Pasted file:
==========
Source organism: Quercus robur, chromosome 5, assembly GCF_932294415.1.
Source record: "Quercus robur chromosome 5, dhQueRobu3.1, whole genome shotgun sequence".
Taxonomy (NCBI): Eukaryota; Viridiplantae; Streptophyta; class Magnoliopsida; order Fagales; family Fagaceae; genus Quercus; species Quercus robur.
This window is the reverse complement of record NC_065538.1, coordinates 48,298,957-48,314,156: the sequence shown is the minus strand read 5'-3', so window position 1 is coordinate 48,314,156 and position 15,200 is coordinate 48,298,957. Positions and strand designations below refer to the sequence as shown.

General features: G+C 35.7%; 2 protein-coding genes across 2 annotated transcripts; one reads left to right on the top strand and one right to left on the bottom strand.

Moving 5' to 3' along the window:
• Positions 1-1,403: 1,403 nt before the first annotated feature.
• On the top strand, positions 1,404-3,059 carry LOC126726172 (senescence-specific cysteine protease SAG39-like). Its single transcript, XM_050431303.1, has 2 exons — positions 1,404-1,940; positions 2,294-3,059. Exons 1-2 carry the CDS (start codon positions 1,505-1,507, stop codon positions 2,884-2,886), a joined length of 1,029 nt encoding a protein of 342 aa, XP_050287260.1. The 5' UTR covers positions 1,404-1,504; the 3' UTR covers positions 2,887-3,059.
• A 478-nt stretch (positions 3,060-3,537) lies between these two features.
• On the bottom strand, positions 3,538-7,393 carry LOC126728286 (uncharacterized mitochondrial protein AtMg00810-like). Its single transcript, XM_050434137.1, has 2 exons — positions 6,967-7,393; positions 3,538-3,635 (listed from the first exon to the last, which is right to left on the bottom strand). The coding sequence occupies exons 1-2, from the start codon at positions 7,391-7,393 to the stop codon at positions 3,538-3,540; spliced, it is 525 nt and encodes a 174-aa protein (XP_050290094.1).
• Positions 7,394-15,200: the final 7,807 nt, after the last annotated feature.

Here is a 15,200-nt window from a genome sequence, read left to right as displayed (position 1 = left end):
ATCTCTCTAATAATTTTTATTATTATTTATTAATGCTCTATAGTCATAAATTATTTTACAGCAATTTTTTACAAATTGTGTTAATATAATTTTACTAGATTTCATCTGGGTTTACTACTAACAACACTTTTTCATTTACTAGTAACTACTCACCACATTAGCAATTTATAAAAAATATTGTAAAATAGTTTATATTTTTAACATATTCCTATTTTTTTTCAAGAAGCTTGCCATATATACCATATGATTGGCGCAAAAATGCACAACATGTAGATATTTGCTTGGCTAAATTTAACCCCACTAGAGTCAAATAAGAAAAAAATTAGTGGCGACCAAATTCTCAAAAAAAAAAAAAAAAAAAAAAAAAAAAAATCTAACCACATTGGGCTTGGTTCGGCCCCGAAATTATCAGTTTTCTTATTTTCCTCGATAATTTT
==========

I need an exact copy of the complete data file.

Source organism: Quercus robur, chromosome 5, assembly GCF_932294415.1.
Source record: "Quercus robur chromosome 5, dhQueRobu3.1, whole genome shotgun sequence".
Taxonomy (NCBI): Eukaryota; Viridiplantae; Streptophyta; class Magnoliopsida; order Fagales; family Fagaceae; genus Quercus; species Quercus robur.
This window is the reverse complement of record NC_065538.1, coordinates 48,298,957-48,314,156: the sequence shown is the minus strand read 5'-3', so window position 1 is coordinate 48,314,156 and position 15,200 is coordinate 48,298,957. Positions and strand designations below refer to the sequence as shown.

General features: G+C 35.7%; 2 protein-coding genes across 2 annotated transcripts; one reads left to right on the top strand and one right to left on the bottom strand.

Moving 5' to 3' along the window:
• Positions 1-1,403: 1,403 nt before the first annotated feature.
• On the top strand, positions 1,404-3,059 carry LOC126726172 (senescence-specific cysteine protease SAG39-like). Its single transcript, XM_050431303.1, has 2 exons — positions 1,404-1,940; positions 2,294-3,059. Exons 1-2 carry the CDS (start codon positions 1,505-1,507, stop codon positions 2,884-2,886), a joined length of 1,029 nt encoding a protein of 342 aa, XP_050287260.1. The 5' UTR covers positions 1,404-1,504; the 3' UTR covers positions 2,887-3,059.
• A 478-nt stretch (positions 3,060-3,537) lies between these two features.
• On the bottom strand, positions 3,538-7,393 carry LOC126728286 (uncharacterized mitochondrial protein AtMg00810-like). Its single transcript, XM_050434137.1, has 2 exons — positions 6,967-7,393; positions 3,538-3,635 (listed from the first exon to the last, which is right to left on the bottom strand). The coding sequence occupies exons 1-2, from the start codon at positions 7,391-7,393 to the stop codon at positions 3,538-3,540; spliced, it is 525 nt and encodes a 174-aa protein (XP_050290094.1).
• Positions 7,394-15,200: the final 7,807 nt, after the last annotated feature.

Here is a 15,200-nt window from a genome sequence, read left to right as displayed (position 1 = left end):
ATCTCTCTAATAATTTTTATTATTATTTATTAATGCTCTATAGTCATAAATTATTTTACAGCAATTTTTTACAAATTGTGTTAATATAATTTTACTAGATTTCATCTGGGTTTACTACTAACAACACTTTTTCATTTACTAGTAACTACTCACCACATTAGCAATTTATAAAAAATATTGTAAAATAGTTTATATTTTTAACATATTCCTATTTTTTTTCAAGAAGCTTGCCATATATACCATATGATTGGCGCAAAAATGCACAACATGTAGATATTTGCTTGGCTAAATTTAACCCCACTAGAGTCAAATAAGAAAAAAATTAGTGGCGACCAAATTCTCAAAAAAAAAAAAAAAAAAAAAAAAAAAAAATCTAACCACATTGGGCTTGGTTCGGCCCCGAAATTATCAGTTTTCTTATTTTCCTCGATAATTTT